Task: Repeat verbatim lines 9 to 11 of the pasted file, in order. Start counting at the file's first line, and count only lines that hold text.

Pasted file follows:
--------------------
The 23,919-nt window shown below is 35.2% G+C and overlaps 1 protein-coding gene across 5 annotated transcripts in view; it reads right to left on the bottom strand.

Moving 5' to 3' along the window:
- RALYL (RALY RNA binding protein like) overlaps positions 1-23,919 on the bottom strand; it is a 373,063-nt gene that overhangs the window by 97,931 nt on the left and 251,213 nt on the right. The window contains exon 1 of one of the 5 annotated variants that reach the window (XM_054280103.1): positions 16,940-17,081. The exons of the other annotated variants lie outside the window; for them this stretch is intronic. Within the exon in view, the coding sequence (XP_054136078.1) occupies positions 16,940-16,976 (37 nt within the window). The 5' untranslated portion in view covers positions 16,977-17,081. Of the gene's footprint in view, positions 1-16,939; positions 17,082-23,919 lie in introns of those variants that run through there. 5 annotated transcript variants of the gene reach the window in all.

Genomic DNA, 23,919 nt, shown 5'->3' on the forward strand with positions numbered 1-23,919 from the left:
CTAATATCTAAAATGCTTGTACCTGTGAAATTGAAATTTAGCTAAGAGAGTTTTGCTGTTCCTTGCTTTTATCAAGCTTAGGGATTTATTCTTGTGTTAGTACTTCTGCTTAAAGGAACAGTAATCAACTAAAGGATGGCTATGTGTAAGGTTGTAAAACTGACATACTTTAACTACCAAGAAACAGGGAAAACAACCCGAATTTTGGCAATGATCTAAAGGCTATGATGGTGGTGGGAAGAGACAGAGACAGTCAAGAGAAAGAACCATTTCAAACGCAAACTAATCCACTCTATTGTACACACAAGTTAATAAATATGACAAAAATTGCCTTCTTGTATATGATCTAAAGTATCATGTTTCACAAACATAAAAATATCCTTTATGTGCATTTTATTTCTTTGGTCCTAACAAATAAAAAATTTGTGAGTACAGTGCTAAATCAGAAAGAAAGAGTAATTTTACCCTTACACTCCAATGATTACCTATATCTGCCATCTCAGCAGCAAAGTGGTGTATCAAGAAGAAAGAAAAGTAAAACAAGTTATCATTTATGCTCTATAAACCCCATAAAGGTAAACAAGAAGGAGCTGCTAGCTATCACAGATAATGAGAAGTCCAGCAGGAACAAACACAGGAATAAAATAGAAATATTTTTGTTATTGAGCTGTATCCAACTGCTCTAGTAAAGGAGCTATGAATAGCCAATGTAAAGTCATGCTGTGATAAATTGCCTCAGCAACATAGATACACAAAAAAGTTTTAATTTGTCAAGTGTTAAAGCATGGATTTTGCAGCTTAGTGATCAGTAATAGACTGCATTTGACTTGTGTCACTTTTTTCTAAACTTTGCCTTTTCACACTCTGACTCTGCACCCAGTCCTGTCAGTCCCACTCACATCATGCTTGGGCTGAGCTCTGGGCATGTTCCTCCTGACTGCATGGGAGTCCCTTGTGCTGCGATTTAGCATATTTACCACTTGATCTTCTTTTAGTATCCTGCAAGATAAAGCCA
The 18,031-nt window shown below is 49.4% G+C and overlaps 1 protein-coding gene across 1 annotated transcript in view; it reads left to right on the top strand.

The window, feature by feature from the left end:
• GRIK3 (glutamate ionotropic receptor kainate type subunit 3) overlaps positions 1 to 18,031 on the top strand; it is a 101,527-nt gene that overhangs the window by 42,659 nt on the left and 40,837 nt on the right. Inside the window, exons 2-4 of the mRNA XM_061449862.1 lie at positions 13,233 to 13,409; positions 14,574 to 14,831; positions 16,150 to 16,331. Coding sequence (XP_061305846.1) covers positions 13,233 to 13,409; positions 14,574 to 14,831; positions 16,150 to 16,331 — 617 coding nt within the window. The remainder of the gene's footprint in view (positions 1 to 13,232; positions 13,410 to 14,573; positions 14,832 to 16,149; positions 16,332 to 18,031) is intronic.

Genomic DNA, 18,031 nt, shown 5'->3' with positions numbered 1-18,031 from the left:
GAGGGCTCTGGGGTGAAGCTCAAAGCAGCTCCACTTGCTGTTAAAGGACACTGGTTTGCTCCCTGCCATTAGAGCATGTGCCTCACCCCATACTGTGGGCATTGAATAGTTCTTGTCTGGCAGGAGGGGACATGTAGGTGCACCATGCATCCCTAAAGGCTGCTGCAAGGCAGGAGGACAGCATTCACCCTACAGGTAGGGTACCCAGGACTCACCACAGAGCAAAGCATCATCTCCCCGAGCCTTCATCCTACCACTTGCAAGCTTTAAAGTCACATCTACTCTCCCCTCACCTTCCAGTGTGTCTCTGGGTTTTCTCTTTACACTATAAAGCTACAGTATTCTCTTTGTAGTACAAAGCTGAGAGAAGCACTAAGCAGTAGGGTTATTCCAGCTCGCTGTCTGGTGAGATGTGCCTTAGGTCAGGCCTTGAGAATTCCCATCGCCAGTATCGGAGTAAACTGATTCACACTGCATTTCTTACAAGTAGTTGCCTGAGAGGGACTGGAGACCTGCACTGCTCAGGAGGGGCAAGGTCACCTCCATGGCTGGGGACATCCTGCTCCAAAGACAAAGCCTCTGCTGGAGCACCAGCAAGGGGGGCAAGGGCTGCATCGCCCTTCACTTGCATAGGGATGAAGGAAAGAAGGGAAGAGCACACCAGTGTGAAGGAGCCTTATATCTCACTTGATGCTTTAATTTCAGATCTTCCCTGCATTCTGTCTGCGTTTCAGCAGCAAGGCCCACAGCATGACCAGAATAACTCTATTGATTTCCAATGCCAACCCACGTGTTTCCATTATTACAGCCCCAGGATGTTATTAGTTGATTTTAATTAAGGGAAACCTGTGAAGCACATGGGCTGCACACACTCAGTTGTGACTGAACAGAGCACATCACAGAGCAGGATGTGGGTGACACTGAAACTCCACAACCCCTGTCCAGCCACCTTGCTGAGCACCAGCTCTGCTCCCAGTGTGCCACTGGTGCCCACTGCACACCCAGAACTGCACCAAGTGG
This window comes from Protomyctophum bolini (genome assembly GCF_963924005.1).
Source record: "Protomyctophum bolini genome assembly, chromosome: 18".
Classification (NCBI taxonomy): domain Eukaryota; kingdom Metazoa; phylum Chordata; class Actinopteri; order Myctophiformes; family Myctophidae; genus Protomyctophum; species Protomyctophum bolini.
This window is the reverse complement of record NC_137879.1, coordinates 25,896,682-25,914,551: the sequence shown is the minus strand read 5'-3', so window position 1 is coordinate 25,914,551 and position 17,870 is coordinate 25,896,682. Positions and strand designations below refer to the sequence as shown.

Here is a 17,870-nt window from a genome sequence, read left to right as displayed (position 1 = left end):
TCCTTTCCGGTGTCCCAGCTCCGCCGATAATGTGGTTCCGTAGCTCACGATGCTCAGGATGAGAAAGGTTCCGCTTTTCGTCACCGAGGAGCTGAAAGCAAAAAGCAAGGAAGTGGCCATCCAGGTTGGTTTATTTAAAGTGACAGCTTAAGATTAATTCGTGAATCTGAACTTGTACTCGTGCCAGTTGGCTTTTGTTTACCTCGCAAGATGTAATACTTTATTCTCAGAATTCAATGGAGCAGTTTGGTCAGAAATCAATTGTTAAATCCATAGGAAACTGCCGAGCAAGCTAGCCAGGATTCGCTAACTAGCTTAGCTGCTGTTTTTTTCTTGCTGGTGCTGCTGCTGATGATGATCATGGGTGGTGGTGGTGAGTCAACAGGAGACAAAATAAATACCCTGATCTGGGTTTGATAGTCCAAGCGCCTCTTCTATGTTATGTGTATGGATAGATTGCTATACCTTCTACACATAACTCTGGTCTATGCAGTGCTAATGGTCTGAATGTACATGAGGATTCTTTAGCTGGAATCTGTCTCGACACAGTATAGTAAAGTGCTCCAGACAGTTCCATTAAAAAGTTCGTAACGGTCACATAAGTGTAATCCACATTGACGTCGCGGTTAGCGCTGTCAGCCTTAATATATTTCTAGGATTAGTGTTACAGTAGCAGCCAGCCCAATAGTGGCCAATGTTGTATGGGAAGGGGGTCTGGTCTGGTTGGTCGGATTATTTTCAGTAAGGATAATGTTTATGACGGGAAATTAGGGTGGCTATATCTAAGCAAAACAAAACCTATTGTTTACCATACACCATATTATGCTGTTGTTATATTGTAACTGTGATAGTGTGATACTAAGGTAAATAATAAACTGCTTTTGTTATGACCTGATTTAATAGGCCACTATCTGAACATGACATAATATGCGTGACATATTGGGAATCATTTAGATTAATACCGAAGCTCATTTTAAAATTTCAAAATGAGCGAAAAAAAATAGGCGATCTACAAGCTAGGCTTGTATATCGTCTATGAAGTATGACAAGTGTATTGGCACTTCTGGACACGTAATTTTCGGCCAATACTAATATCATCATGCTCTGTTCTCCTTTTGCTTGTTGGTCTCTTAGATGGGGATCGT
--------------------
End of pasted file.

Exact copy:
Genomic DNA, 18,031 nt, shown 5'->3' with positions numbered 1-18,031 from the left:
GAGGGCTCTGGGGTGAAGCTCAAAGCAGCTCCACTTGCTGTTAAAGGACACTGGTTTGCTCCCTGCCATTAGAGCATGTGCCTCACCCCATACTGTGGGCATTGAATAGTTCTTGTCTGGCAGGAGGGGACATGTAGGTGCACCATGCATCCCTAAAGGCTGCTGCAAGGCAGGAGGACAGCATTCACCCTACAGGTAGGGTACCCAGGACTCACCACAGAGCAAAGCATCATCTCCCCGAGCCTTCATCCTACCACTTGCAAGCTTTAAAGTCACATCTACTCTCCCCTCACCTTCCAGTGTGTCTCTGGGTTTTCTCTTTACACTATAAAGCTACAGTATTCTCTTTGTAGTACAAAGCTGAGAGAAGCACTAAGCAGTAGGGTTATTCCAGCTCGCTGTCTGGTGAGATGTGCCTTAGGTCAGGCCTTGAGAATTCCCATCGCCAGTATCGGAGTAAACTGATTCACACTGCATTTCTTACAAGTAGTTGCCTGAGAGGGACTGGAGACCTGCACTGCTCAGGAGGGGCAAGGTCACCTCCATGGCTGGGGACATCCTGCTCCAAAGACAAAGCCTCTGCTGGAGCACCAGCAAGGGGGGCAAGGGCTGCATCGCCCTTCACTTGCATAGGGATGAAGGAAAGAAGGGAAGAGCACACCAGTGTGAAGGAGCCTTATATCTCACTTGATGCTTTAATTTCAGATCTTCCCTGCATTCTGTCTGCGTTTCAGCAGCAAGGCCCACAGCATGACCAGAATAACTCTATTGATTTCCAATGCCAACCCACGTGTTTCCATTATTACAGCCCCAGGATGTTATTAGTTGATTTTAATTAAGGGAAACCTGTGAAGCACATGGGCTGCACACACTCAGTTGTGACTGAACAGAGCACATCACAGAGCAGGATGTGGGTGACACTGAAACTCCACAACCCCTGTCCAGCCACCTTGCTGAGCACCAGCTCTGCTCCCAGTGTGCCACTGGTGCCCACTGCACACCCAGAACTGCACCAAGTGG
This window comes from Protomyctophum bolini (genome assembly GCF_963924005.1).